Downing of Malaysian airliner, allegations of cross-border shelling move information war in war-torn country to a new level More

This forum has been closed.
Comments
     
There are no comments in this forum. Be first and add one

Featured Videos

Your JavaScript is turned off or you have an old version of Adobe's Flash Player. Get the latest Flash player.
Information War Rages Alongside Real One in Ukrainei
X
Al Pessin
July 31, 2014 8:13 PM
The downing of the Malaysian airliner two weeks ago, and allegations that Russians are shelling Ukrainian troops across the border, have moved the information war swirling around the Ukrainian conflict to a new level. VOA's Al Pessin reports from Kyiv.
Video

Video Information War Rages Alongside Real One in Ukraine

The downing of the Malaysian airliner two weeks ago, and allegations that Russians are shelling Ukrainian troops across the border, have moved the information war swirling around the Ukrainian conflict to a new level. VOA's Al Pessin reports from Kyiv.
Video

Video When Fighting Eases, Gazans Line Up at Bakeries

When there is a lull in the conflict in Gaza, residents who have been hunkered down in their apartments rush out to stock up on food and other necessities. Probably the most important destination is the local bakery. VOA’s Scott Bobb reports from Gaza City.
Video

Video US-Funded Program Offers Honduran Children Alternative to Illegal Immigration

President Obama and Central American leaders recently agreed to come up with a plan to address poverty and crime in the region that is fueling the surge of young migrants trying to illegally enter the United States. VOA’s Brian Padden looks at one such program in Honduras - funded in part by the United States - which gives street kids not only food and safety but a chance for a better life without, crossing the border.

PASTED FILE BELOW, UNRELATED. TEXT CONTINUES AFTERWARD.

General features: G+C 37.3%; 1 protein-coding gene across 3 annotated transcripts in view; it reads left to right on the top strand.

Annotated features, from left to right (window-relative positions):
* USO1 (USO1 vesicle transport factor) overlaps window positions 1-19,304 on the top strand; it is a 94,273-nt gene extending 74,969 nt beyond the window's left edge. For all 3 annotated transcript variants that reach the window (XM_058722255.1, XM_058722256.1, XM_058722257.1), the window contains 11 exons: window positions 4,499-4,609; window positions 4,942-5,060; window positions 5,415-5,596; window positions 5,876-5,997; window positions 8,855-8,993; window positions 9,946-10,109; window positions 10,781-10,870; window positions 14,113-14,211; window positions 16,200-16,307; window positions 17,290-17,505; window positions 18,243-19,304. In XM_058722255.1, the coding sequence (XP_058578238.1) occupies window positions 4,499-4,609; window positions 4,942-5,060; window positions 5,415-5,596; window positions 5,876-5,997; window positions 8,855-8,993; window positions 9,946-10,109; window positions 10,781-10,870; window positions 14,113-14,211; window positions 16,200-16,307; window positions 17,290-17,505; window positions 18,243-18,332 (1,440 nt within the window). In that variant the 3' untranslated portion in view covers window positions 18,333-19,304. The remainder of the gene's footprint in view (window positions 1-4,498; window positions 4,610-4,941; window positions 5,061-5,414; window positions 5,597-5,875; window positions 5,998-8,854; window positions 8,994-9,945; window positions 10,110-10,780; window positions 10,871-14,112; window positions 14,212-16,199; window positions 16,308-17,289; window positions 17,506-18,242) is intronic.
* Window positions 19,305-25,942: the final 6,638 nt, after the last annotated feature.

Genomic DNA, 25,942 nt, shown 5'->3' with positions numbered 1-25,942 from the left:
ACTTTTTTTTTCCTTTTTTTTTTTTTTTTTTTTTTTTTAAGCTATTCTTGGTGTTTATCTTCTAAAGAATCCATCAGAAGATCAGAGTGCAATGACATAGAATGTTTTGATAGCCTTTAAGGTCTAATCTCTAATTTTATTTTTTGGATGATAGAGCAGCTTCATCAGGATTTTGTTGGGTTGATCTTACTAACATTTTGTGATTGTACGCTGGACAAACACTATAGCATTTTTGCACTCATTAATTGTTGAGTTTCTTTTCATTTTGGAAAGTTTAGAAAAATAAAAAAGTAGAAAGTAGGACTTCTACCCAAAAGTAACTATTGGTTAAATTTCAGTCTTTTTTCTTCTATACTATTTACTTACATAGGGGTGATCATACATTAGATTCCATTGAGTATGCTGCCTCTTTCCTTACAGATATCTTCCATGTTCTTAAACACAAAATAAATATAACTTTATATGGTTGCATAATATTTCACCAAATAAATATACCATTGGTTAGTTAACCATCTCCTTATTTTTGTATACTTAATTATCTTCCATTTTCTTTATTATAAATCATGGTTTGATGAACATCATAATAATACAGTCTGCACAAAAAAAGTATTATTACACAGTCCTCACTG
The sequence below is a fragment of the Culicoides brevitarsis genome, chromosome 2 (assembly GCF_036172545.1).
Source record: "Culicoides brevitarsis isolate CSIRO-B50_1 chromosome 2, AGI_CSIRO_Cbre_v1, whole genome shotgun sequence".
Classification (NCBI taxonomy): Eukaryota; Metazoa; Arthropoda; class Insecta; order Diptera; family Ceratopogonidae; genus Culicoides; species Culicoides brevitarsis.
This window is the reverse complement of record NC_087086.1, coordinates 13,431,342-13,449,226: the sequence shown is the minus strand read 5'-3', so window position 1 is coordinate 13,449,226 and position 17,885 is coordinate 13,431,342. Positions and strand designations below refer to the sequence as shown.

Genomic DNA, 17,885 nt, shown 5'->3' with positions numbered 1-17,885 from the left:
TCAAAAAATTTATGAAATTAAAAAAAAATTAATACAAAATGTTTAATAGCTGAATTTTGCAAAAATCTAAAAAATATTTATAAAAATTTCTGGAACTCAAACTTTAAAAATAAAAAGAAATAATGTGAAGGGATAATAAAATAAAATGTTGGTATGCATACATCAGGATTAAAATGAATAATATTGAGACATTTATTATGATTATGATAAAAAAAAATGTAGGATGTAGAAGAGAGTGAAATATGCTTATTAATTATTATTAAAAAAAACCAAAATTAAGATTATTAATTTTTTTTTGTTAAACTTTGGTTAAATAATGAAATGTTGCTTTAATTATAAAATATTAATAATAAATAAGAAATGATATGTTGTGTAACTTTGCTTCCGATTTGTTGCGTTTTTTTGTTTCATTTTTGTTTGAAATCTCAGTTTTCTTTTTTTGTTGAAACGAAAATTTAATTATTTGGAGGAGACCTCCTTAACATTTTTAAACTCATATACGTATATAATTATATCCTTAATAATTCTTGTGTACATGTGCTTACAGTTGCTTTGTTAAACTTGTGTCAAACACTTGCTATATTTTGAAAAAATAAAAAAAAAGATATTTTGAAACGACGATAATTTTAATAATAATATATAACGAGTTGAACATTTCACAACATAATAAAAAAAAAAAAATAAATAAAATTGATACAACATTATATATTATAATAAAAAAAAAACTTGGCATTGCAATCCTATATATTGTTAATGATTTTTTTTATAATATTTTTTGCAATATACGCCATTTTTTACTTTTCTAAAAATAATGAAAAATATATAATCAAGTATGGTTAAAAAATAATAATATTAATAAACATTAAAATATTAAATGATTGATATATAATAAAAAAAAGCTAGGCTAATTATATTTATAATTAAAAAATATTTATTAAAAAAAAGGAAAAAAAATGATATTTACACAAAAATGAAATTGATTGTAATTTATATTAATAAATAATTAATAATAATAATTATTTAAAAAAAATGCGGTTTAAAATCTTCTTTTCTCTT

Video

Video 'Fab Lab' Igniting Revolution in Kenya

The University of Nairobi’s Science and Technology Park is banking on 3-D prototyping to spark a manufacturing revolution in the country. Lenny Ruvaga has more for from Nairobi's so-called “FabLab” for VOA.
Video

Video Gazans in Shelled School Sought Shelter

Israel's air and ground assault against Hamas-led fighters in Gaza has forced many Palestinians to flee their homes, seeking safety. But safe places are hard to find, as VOA’s Scott Bobb reports from Jabaliya.
Video

Video Rapid Spread of Ebola in West Africa Prompts Global Alert

Across West Africa, health officials are struggling to keep up with what the World Health Organization describes as the worst ebola outbreak on record. The virus has killed hundreds of people this year. U.S. President Barack Obama and other world leaders are watching the developments closely as they weigh what actions, if any, are needed to help contain the disease.
Video

Video Michelle Obama: Young Africans Need to Embrace Women's Rights

U.S. first lady Michelle Obama urged some of Africa's best and brightest to advocate for women's rights in their home countries. As VOA's Pam Dockins explains, Obama spoke to some 500 participants of the Young African Leaders Initiative, a six-week U.S.-based training and development program.
Video

Video Immigrant Influx on Texas Border Heats Up Political Debate

Immigrants from Central America continue to cross the U.S.-Mexico border in south Texas, seeking asylum in the United States, as officials grapple with ways to deal with the problem and provide shelter for thousands of minors among the illegal border crossers. As VOA's Greg Flakus reports from Houston, the issue is complicated by internal U.S. politics and U.S. relations with the troubled nations that immigrants are fleeing.
Video

Video Study: Latino Students Most Segregated in California

Even though legal school segregation ended in the United States 60 years ago, one study finds segregation still occurs in the U.S. based on income and race. The University of California Los Angeles Civil Rights Project finds that students in California are more segregated by race than ever before, especially Latinos. Elizabeth Lee reports for VOA from Los Angeles.

AppleAndroid